Year: 2021 Source: Journal of Affective Disorders. (2021). 285, 63-68. SIEC No: 20210164

Suicidal behaviors can result from a complex interaction between social stressors and individual vulnerability. Evidence suggests a specific neural processing of social cues in suicide attempters without knowledge of how it relates to real-world experiences.
To investigate the association between brain activity during experimental social exclusion (measured by functional MRI) and psychological pain in daily life (assessed by Ecological Momentary Assessment) in patients with a lifetime history of suicide attempt.
Thirty-three euthymic females with a history of a major depressive episode were recruited: 13 suicide attempters and 20 affective controls (no history of suicide attempt). Functional MRI scans were acquired while participants played the Cyberball game, a validated social exclusion paradigm. After fMRI, participants completed EMA for a one-week period. Five times per day, they were asked to rate their psychological pain, hopelessness and the negativity of daily events. EMA indices (psychological pain, hopelessness and their interaction with negative events) were correlated with cerebral activations using a ROI approach (orbitofrontal, dorsal and ventrolateral prefrontal cortices, anterior cingulate cortex and insula) in each group.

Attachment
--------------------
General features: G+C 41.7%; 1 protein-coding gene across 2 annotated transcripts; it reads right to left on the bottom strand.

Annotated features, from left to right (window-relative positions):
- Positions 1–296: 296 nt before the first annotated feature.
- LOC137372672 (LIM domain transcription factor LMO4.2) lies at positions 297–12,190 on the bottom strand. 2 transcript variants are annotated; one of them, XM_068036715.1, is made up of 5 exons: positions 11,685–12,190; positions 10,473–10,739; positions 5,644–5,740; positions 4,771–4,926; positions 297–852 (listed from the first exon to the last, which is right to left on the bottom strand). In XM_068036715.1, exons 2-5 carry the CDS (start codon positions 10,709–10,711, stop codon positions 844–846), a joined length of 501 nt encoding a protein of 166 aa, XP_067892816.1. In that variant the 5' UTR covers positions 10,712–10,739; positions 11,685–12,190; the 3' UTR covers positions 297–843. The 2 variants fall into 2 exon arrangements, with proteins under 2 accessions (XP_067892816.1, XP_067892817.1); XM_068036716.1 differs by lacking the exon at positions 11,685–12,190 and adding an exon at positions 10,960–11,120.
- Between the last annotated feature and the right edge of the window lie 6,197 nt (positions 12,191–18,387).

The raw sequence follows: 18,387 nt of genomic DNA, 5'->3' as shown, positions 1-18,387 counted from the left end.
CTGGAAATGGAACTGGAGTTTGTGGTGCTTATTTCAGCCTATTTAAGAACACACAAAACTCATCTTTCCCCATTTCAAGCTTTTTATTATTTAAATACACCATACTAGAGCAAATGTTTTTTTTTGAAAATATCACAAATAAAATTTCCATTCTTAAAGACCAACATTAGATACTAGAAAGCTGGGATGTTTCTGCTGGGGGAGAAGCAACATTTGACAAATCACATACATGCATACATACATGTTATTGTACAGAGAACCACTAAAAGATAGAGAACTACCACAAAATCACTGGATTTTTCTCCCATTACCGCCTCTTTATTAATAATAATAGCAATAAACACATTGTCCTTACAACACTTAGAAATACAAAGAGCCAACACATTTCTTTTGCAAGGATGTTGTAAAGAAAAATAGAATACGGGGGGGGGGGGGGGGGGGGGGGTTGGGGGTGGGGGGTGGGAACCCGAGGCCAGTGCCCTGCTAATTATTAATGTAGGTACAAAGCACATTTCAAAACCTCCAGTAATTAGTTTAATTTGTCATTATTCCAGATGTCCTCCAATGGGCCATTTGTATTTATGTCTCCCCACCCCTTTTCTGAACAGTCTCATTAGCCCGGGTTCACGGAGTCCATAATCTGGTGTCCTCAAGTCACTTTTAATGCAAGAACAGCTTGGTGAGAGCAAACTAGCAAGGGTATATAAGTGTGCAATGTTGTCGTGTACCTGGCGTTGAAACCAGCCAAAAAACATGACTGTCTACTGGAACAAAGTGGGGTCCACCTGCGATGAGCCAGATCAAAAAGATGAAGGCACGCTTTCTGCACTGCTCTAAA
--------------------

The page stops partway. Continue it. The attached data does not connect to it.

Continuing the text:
We found a negative correlation between daily ratings of psychological pain and orbitofrontal activation for exclusion versus inclusion during the Cyberball game in suicide attempters but not in affective controls. We did not find correlations between cerebral activation and daily hopelessness ratings.
Small sample size
Scanner-based orbitofrontal activity during social exclusion relates to psychological pain in daily life which participates in suicide risk among vulnerable individuals.